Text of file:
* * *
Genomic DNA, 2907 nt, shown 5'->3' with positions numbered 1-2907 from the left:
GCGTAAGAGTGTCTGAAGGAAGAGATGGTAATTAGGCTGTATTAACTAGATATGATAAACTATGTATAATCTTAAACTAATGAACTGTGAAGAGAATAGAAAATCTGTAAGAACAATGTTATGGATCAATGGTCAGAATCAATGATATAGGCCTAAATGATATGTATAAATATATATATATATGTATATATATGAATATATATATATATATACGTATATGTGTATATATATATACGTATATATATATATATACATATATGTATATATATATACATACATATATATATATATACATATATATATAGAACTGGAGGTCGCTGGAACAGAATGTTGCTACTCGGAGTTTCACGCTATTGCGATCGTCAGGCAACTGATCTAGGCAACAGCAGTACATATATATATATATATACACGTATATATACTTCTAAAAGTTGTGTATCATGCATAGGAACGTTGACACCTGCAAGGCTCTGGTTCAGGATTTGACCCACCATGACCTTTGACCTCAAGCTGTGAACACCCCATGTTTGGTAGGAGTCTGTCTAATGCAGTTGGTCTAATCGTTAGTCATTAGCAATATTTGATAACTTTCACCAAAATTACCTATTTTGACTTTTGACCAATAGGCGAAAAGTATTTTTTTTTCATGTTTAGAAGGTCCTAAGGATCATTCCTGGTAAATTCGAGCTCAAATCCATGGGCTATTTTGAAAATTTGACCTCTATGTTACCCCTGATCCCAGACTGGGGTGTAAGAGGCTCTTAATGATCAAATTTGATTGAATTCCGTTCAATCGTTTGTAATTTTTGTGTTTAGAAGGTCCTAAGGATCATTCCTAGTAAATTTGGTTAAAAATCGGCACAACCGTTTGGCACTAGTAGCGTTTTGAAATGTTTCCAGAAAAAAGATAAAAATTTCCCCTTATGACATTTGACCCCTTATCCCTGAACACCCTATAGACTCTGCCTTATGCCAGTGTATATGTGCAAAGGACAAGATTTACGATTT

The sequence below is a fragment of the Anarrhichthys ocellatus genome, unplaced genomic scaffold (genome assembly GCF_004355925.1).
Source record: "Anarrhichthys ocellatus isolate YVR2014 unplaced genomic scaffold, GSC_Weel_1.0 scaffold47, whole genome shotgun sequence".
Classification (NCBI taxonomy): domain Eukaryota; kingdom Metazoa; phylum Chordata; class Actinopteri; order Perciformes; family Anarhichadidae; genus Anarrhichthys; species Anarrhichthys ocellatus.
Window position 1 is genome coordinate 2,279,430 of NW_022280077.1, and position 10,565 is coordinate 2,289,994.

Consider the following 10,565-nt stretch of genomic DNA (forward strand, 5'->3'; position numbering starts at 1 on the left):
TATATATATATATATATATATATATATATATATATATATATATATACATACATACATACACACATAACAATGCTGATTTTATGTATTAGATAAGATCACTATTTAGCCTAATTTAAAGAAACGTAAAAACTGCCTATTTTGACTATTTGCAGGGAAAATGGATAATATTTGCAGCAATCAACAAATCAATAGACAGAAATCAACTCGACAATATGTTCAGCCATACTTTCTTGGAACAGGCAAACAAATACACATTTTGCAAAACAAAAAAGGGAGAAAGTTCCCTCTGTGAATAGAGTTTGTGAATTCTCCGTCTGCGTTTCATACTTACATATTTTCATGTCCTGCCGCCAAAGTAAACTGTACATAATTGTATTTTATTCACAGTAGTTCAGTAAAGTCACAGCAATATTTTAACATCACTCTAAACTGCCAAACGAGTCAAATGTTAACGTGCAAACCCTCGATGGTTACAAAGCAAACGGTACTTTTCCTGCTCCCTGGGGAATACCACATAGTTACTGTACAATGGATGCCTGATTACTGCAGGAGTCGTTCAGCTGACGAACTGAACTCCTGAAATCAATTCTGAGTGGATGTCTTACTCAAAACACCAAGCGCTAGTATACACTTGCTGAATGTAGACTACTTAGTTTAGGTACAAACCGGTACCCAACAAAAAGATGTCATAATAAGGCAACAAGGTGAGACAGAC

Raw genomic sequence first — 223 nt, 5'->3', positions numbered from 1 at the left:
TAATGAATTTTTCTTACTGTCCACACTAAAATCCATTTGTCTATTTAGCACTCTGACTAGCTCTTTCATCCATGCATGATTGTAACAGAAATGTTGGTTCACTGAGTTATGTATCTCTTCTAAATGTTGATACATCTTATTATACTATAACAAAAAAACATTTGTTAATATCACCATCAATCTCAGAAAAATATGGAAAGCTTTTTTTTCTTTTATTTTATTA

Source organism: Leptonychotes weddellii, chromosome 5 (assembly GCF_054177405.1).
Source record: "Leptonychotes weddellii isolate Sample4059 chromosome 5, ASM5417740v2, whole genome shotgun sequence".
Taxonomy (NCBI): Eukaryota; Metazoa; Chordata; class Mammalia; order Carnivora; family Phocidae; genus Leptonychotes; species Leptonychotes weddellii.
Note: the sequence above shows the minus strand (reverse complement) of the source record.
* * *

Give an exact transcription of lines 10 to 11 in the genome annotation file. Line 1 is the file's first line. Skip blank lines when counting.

TAATGAATTTTTCTTACTGTCCACACTAAAATCCATTTGTCTATTTAGCACTCTGACTAGCTCTTTCATCCATGCATGATTGTAACAGAAATGTTGGTTCACTGAGTTATGTATCTCTTCTAAATGTTGATACATCTTATTATACTATAACAAAAAAACATTTGTTAATATCACCATCAATCTCAGAAAAATATGGAAAGCTTTTTTTTCTTTTATTTTATTA

Source organism: Leptonychotes weddellii, chromosome 5 (assembly GCF_054177405.1).